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FDA Failed to Protect Public from Deadly Tainted Syringes

Jun 8, 2009 | Parker Waichman LLP

Federal regulators missed several opportunities to keep tainted pre-filled syringes from the AM2PAT facility in North Carolina from endangering patients, according to a new investigation by The Chicago Tribune and ProPublica.   The bacteria-laden AM2PAT prefilled syringes were linked to serious and sometimes deadly illnesses in 2007 before they were finally recalled.

The Tribune/ProPublica investigation found several instances where the Food & Drug Administration (FDA) failed to follow-up on possible problems at AM2PAT. In March 2005, a pharmacist reported large amounts of orange sediment  floating in an AM2PAT syringe, as well as an inch-long black hair suspended in another.  An inspector visited the facility in June, the report said, and noted nine "significant violations", and AM2PAT was issued an FDA warning letter.  But following a January 2006 inspection, the FDA determined that AM2PAT had fixed the problems cited the previous June.

According to Tribune/ProPublica  article, in 2007 the FDA received another complaint about "white, wispy material" in syringes made at AMPAT2.  Another report from the same time period cited brown particles in another syringe from the same batch. An AM2PAT worker also claimed management  was not adhering to the appropriate clean room temperature during manufacturing, the article said.

The FDA launched another inspection that  June, but when agency personnel arrived, they found the AM2PAT facility shut down.  According to the Tribune/ProPublica investigation, AM2PAT had moved to another facility 30 miles away without ever letting the FDA know.  

In August 2007, an FDA inspector finally arrived at the new AM2PAT facility to investigate the reports of particulate matter in some of the syringes shipped from the factory.  According to the Tribune, the inspector reported back that the plant had a plan to deal with rust, but did not report that it had switched to an unreliable sterilization method.

What the inspector did not known was that on July 30, AM2PAT's customer, B. Braun Medical had recalled over a million syringes because of particulate matter. The FDA's Philadelphia office, which would issue a press release about the recall six weeks after it actually occurred, never informed the agency's Atlanta office, which was conducting the inspection of AM2PAT.   According to the Tribune/ProPublica investigation, the FDA's release about the B. Braun recall noted that particles in the syringes  were medical-grade silicone, and were capable of causing brain damage or a deadly clot.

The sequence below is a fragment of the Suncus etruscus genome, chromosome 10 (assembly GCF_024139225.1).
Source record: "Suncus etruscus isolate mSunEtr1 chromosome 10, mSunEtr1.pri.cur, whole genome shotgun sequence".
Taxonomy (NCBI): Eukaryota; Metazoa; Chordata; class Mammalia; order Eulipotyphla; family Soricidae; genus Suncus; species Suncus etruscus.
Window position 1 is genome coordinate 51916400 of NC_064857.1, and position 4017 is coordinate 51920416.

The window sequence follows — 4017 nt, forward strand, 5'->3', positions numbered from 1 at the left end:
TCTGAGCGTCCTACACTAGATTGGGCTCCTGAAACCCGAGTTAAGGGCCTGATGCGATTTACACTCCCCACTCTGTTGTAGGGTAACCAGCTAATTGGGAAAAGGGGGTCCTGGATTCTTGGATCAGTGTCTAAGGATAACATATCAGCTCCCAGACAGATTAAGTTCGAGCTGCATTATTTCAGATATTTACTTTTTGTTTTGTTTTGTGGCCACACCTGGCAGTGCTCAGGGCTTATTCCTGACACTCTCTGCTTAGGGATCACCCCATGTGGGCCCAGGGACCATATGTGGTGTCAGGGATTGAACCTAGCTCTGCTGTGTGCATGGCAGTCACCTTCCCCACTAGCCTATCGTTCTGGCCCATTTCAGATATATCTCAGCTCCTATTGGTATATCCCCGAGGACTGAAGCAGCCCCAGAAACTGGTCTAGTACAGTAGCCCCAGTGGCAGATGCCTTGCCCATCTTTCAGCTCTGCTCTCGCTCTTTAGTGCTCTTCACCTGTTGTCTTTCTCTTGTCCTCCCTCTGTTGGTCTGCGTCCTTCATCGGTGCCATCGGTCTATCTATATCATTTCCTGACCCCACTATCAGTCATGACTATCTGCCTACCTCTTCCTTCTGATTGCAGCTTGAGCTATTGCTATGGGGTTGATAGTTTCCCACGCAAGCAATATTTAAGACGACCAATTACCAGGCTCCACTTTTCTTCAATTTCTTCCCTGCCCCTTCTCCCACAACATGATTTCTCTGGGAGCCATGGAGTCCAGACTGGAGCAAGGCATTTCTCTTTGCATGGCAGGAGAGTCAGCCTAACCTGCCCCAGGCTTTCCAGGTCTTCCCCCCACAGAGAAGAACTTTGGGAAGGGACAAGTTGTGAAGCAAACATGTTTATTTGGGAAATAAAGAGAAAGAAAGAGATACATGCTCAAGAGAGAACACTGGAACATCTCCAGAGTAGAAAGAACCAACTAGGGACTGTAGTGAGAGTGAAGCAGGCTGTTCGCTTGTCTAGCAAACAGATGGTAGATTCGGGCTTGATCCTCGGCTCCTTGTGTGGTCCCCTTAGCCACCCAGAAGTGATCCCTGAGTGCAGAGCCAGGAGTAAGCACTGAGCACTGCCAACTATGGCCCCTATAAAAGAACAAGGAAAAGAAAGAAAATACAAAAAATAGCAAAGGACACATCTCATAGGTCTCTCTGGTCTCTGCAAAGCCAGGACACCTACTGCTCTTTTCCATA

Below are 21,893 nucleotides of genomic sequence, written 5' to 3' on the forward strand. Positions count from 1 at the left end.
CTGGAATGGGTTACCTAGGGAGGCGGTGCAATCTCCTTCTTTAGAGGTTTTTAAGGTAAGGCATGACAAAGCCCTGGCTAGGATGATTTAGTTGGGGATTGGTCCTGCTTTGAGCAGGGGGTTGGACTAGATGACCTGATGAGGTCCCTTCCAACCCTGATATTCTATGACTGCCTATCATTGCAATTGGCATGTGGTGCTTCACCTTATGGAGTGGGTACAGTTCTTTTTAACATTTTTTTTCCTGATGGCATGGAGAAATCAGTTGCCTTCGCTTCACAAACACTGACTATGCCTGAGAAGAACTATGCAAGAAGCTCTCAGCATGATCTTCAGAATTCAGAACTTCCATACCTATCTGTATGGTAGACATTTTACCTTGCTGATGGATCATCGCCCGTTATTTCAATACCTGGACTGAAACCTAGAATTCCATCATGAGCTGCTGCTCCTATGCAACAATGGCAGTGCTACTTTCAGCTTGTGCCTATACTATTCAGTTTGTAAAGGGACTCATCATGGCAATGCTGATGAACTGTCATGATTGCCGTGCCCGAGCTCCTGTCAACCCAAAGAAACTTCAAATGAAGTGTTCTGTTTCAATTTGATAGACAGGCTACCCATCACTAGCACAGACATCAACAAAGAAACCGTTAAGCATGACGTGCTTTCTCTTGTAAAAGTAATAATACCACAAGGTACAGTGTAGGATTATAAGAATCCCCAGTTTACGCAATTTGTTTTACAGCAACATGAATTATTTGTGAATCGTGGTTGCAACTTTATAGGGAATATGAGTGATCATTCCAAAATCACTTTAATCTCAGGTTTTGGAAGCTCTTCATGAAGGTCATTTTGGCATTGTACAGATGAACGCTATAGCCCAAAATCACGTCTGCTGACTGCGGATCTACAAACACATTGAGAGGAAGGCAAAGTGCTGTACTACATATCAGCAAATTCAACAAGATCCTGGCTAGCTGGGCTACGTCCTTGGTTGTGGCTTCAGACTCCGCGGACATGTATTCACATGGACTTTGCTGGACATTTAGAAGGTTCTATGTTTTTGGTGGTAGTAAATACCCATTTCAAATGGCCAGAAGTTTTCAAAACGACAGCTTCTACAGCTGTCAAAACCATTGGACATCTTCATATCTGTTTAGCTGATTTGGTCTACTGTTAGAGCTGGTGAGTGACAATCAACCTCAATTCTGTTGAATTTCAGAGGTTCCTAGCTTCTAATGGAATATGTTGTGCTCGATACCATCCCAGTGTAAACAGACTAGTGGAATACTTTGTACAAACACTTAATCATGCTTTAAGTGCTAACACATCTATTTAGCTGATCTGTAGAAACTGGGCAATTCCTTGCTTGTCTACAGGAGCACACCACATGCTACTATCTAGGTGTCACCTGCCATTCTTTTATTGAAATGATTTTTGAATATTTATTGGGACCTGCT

According to the Tribune/ProPublica report, the July 30 recall  should have prompted the FDA to conduct a more thorough inspection of the AM2PAT facility, but it never did.  A spokesperson for the agency told the Chicago Tribune that the agency is so understaffed that it no longer follows its own policy except in cases where a recalled device poses a reasonable probability of serious injuries or deaths.

 By December 2007, the FDA was receiving  reports of infections linked to AM2PAT  syringes.  In December 2007 and January 2008, Sierra Pre-filled and B. Braun syringes were recalled by AM2PAT because of the contamination issues. It turns out that the pre-filled syringes were tainted with a bacteria called Serratia marcascens, which in healthy people may cause fever and chills, and generally responds well to antibiotics.  But many of those using the tainted AM2PAT syringes were undergoing chemotherapy treatments, or suffered other health problems which would have compromised their immune system.  In those patients, exposure to the bacteria could prove deadly.  

The infections finally prompted the FDA to  order  a comprehensive inspection of the AM2PAT facility.   According to The Chicago Tribune, inspectors uncovered a variety of problems, including a "gummy brown " substance on the syringe-filling machine and brown water flowing from taps. The FDA also determined that AM2PAT kept two sets of records to cover up its poor sterility testing practices.  As a result of these findings, the AM2PAT plant was finally closed in January 2008. But by that time, the damage had been done.  At least 162  people were sickened by the tainted syringes, and at least  four  died from their illnesses.  

As we reported in February, AM2PAT  plant manager Aniruddha Patel and quality control director Ravindra Kumar Sharma - were each sentenced to 4 1/2 years in prison for fraud and allowing tainted drugs into the marketplace.  Both had pled guilty and had agreed to provide information about plant owner Dushyant Patel.  Patel was  indicted on 10 charges that include fraud and selling adulterated medical devices.  Patel  is currently a fugitive, but if convicted on all charges, could face as much as 95 years in prison.


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